Materials and methods:

I believe our methods are described above.

Research results and discussion:

We will never know if this project had a significant positive impact on cooperative sales. Our communications with management were poor and they would not give us a sales report. Management was laid off in July of 2013 so those reports were no longer available. The cooperative dissolved in February following the bursting of water pipes in its offices.

We believe the project helped the cooperative's customers to understand sustainable agriculture better. We provided them with information about specific production practices as well as numerous articles about more general practices. Their response to this information was consistently positive. There will likely be some long term residual impact.

Impact of Results/Outcomes

1. 15 unique farmer/producer profiles with text and photos.
2. Weekly facebook posts of educational material for over 100 people for 14 months.
3. 8 articles published about cooperative members involved in sustainable agriculture.
4. 12 profiles posted to the cooperative's home page over 14 months.
5. Two succesful outreach events at the Sustainable Farming Association annual meeting and the Long Prairie Harvest Festival.

Participation Summary

Educational & Outreach Activities

Participation Summary:

Education/outreach description:

We did two outreach events. One was at the annual meeting of the Minnesota Farming Association in 2013. The other was at the annual Harvest Festival in Long Prairie in 2013. We created poster boards with photos and quotes from customers to highlight our project. Cooperative manager Robert Bromeling also attended an organic growers conference in St. Cloud in 2013.

Project Outcomes


Potential Contributions

We believe that the cooperative's customers have a better understanding of sustainable agriculture as a result of this project. Parts or all of a number of profiles were published in the farm magazine The Land and the monthly newspaper Senior Perspective. The readers of those publications had the opportunity to read about aspects of sustainable agriculture including grass farming, duck raising, wild rice harvesting, and garlic growing.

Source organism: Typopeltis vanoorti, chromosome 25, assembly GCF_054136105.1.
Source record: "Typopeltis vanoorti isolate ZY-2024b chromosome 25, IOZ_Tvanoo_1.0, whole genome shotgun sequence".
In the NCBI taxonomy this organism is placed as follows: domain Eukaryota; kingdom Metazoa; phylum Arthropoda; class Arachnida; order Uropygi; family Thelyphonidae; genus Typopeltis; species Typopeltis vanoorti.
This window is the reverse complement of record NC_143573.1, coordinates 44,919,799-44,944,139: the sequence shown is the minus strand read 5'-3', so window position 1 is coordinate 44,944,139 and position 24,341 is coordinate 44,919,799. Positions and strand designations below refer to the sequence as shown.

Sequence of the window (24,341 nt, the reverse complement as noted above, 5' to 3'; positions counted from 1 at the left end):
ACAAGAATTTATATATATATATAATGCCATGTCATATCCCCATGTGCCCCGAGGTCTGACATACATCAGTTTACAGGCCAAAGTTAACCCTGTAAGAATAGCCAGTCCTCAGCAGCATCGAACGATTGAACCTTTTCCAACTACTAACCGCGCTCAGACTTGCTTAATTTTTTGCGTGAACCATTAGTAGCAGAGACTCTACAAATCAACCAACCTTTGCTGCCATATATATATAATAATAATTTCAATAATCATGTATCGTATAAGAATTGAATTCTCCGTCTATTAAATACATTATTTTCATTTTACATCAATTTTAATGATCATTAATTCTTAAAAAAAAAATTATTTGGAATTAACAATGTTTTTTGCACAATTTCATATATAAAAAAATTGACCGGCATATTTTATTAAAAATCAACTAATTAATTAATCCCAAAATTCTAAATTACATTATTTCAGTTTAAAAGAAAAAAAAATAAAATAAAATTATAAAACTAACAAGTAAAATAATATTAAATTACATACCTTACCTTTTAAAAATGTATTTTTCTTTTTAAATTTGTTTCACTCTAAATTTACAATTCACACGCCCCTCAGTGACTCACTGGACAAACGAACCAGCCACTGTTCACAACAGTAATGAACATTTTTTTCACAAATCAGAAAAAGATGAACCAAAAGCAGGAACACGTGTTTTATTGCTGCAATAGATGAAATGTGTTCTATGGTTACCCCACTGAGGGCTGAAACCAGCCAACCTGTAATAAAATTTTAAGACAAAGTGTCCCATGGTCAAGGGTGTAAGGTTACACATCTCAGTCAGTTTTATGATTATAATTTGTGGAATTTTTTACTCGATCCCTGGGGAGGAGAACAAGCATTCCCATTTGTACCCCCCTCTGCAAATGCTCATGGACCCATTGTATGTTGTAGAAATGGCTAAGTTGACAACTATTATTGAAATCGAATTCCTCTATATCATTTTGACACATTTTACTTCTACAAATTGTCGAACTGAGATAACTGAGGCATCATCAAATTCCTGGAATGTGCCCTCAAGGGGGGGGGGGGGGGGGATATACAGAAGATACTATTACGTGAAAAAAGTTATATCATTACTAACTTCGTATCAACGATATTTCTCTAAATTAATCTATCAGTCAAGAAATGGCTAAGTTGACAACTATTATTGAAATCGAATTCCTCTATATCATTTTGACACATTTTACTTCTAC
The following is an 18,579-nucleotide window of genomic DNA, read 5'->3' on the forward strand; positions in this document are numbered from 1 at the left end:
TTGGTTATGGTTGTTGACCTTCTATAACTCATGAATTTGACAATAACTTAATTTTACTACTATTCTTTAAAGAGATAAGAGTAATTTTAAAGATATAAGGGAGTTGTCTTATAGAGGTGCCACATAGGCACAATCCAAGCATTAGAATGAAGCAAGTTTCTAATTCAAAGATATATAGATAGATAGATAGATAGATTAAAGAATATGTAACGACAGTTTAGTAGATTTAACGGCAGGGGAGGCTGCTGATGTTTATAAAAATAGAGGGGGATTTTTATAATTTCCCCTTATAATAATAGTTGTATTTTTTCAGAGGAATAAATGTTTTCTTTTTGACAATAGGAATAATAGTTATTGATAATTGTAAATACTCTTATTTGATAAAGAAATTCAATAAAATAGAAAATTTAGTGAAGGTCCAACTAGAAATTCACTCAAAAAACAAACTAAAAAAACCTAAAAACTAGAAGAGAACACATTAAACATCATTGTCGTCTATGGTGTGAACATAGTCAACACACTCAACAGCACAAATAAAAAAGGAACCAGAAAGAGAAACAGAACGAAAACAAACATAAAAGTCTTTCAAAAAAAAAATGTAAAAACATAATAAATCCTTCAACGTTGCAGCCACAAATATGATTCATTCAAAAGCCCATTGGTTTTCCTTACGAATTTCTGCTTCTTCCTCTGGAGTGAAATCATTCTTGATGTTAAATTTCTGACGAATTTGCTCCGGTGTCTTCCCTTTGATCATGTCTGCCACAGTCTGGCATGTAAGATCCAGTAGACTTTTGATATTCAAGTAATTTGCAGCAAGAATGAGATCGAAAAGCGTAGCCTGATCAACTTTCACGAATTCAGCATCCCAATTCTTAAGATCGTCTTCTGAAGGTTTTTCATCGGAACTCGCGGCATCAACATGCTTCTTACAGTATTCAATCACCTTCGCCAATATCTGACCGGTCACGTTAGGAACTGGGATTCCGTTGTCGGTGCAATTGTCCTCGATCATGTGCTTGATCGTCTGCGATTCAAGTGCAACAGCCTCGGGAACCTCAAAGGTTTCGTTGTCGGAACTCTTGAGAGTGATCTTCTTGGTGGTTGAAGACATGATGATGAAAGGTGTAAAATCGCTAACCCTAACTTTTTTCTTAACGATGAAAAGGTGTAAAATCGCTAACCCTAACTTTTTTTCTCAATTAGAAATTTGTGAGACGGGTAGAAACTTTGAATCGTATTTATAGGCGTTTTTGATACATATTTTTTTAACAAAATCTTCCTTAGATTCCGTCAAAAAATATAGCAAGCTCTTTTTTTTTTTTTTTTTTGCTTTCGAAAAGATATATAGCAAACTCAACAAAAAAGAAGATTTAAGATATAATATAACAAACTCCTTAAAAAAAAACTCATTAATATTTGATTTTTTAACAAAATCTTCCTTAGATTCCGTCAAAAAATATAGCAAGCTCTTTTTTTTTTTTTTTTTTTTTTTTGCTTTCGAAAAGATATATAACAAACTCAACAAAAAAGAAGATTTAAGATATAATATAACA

Future Recommendations

We have a sense that this project was helpful because of customer comments however because of our poor communication with cooperative staff and the ultimate dissolution of the cooperative it is difficult be make a definite assesment. We do believe, however, that social media is useful as one leg of a marketing program. There is, however, resistance to using it among some people. We believe that world wide web marketing continues to have a place in a marketing program as does email. We'd recommend using an email service such as Constant Contact so as to make emails attractive.

Ultimately, we believe that virtual marketing can not be the only marketing effort for a farmers cooperative. Face-to-face contact with customers is essential to maintaining and building sales. A cooperative must dedicate resources to face-to-face contact if it expects to succeed and grow.

Finally, a cooperative that has poor communication between management, senior leadership, and members has more than a marketing problem. If your cooperative is struggling look at your marketing program but also look at your communications, financial management, and at all key areas of the cooperative.

Information Products

Any opinions, findings, conclusions, or recommendations expressed in this publication are those of the author(s) and do not necessarily reflect the view of the U.S. Department of Agriculture or SARE.